“ Montgomery castle ruins in Montgomery, Powys, Wales. „
Montgomery castle is located above the small village of Montgomery close to the England/Wales border, 8 miles from Welshpool.
Built in 1223 (to replace the original 1071 fortress) by Henry III and then Hubert de Burge from 1228, it went on to become a meeting place for the welsh prince's. Most famous of these being Llewellyn ap Gruffydd, who was also proclaimed 1st Prince of Wales by Henry III actually in the castle. It was owned throughout the centuries by many families including the Mortimer's. The castle was eventually destroyed on the orders of Oliver Cromwell after the Civil War.
The Castle is now owned and maintained by CADW.
It is *free* to all to enter all year round, but only assistance dogs are allowed, it is also a non-smoking site.
There are no toilets here the closest being in the town centre. There is also no 'shop'.
There is a small (also free) car-park a short walk from the castle.
To walk to the castle from Montgomery centre you have to walk up the steep hill to it (we drove!!) although it seems like a nice walk as there are also walking paths crossing through it.
I would also say that being a castle ruin some parts are not very wheel/pushchair friendly and it can be a bit of a bumpy ride!!
WARNING - There are no barriers on the walls (and it's a big drop) so it's not recommended to lean over to much or let the kids stand on them!!!!
***A PICNIC AT THE CASTLE***
We had decided to go on a whim, having three children bored at home with 'nothing' to do, as we only live about 8 miles away we decided to go for a picnic there as something a little different!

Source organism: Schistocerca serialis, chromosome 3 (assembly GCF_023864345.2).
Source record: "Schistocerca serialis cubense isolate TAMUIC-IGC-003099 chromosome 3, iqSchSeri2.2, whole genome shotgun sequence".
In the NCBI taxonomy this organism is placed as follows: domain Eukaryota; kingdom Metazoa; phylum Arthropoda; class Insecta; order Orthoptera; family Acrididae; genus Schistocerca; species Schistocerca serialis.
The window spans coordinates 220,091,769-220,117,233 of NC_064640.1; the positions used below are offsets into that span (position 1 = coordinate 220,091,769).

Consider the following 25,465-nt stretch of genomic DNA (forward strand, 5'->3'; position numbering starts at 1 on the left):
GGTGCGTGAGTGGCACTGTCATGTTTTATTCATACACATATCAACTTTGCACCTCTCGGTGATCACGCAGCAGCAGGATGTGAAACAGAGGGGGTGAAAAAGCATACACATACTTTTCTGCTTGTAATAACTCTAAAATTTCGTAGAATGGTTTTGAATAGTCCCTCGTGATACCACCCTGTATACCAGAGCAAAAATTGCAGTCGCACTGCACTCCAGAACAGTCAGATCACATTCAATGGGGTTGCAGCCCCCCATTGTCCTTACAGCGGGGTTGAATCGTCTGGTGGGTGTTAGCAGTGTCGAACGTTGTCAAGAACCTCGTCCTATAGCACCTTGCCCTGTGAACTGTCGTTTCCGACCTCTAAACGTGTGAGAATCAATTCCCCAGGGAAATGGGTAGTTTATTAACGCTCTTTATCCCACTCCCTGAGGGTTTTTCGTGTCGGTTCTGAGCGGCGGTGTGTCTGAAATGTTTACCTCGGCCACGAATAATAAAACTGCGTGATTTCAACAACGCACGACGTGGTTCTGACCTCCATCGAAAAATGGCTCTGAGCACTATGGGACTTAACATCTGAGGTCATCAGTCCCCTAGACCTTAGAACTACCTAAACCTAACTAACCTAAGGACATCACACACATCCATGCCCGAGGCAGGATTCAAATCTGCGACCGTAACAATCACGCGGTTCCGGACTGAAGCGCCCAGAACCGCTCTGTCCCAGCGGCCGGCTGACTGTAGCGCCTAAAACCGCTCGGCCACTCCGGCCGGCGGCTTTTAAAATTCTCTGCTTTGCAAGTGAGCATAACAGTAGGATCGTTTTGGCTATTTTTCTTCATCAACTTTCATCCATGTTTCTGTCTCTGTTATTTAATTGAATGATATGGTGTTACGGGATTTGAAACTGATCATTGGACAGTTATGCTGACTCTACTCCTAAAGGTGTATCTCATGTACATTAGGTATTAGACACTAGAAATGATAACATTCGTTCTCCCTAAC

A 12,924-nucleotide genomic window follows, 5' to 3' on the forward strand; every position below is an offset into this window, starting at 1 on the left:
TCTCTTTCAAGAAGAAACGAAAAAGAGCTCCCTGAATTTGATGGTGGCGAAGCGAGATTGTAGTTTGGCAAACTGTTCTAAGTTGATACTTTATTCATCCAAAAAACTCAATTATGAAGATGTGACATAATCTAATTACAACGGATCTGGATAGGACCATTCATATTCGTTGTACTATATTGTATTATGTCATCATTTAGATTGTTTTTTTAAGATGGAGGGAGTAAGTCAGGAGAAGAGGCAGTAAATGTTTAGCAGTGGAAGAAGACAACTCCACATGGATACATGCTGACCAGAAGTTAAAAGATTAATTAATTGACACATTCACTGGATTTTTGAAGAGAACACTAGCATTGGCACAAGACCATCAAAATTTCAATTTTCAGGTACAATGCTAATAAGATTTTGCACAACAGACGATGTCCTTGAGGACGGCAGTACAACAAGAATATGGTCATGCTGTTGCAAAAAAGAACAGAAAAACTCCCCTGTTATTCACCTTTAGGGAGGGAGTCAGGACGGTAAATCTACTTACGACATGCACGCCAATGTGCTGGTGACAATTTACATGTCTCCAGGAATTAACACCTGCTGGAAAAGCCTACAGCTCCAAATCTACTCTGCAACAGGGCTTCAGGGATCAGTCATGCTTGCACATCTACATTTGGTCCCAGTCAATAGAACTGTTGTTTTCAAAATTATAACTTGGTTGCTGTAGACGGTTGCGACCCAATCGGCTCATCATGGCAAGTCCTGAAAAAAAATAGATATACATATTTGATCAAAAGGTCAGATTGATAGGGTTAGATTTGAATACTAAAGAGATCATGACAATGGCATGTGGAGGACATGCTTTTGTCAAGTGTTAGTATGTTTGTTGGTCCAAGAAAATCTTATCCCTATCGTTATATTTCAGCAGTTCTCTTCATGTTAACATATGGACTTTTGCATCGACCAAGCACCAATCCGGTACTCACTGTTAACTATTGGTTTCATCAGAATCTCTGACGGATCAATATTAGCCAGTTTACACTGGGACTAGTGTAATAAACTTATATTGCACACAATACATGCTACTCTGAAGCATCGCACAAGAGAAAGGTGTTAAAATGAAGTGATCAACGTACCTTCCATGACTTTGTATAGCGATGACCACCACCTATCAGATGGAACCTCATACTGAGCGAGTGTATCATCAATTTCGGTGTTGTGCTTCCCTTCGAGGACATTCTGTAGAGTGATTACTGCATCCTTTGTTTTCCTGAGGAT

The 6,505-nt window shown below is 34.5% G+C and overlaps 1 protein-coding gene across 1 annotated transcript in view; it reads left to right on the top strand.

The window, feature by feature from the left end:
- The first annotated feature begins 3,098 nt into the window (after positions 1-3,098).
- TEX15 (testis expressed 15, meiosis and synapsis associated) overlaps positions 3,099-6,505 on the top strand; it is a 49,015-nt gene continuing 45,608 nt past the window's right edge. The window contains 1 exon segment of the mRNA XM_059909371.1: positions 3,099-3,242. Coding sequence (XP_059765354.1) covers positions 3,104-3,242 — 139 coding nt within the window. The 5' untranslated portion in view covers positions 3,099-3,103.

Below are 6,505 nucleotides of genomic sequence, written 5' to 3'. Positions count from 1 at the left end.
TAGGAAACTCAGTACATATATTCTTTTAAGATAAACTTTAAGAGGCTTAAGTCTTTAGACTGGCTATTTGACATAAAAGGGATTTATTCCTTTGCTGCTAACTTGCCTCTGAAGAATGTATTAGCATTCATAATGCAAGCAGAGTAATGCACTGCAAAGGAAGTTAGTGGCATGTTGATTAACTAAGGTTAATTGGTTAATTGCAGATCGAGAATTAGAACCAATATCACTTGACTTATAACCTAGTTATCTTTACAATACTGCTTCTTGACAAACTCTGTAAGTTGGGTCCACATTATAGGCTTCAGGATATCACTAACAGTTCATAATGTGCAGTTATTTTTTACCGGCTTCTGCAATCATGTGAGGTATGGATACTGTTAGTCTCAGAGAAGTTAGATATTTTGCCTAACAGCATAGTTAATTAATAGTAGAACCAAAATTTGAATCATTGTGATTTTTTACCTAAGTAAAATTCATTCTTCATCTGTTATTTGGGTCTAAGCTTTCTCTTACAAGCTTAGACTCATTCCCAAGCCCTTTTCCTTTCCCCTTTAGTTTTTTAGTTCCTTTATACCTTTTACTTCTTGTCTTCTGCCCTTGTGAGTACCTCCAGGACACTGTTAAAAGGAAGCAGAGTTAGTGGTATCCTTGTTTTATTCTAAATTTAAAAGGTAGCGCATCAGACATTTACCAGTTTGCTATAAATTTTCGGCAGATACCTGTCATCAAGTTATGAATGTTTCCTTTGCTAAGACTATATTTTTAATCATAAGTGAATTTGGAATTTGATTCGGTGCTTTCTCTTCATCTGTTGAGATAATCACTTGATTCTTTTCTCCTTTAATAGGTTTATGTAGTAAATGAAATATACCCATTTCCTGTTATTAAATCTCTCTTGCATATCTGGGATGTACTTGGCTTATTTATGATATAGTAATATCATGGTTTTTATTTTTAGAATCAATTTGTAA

Like I said we drove there and had no problem parking, the path up to the castle is flat enough for a pushchair and no overly over grown. Upon turning the last corner to be greeted by the castle and you can appreciate the position it is in, you can see for miles from up there, the scenery is amazing!!!
To access the castle you have to walk over a modern wooden bridge, and it is deceptively high as well, again this quite bumpy due to the metal wiring like layer to stop slips.
Although it is a ruin and it is hard to imagine it as a castle and to even have roofs, CADW have put up plaques stating which room is which and the function etc. There is still the well/dungeon, which I'm sure was my son's favourite part!! There is also the main hall, guard rooms etc - make sure to check out the grooves which held the portcullis too, it added to the image of the castle when it was standing.
(From the top of the ramparts it is also possible (on a clear day) to see the Roman road that runs through here, although not in tar not stone)
Coming out of the castle you can walk down and around to the 'gardens' and the through the original moat, all around here are huge piles of masonry from the castle, which gives the ruin an atmosphere!! While we were walking around the bottom of the castle you realise how big and tall it actually is which is huge!!
After all this walking we picked a spot in the middle of what would have been said moat and set up the picnic, needless to say my two eldest loved running around and pretending to swordplay.
Eventually, after one last walk and photos, we decided to head home, we were there for around 2 hours and the children loved being there in the fresh air.
To me it is a free trip out, getting the children out and enjoying something different.
I would definitely recommend a visit if your in the area!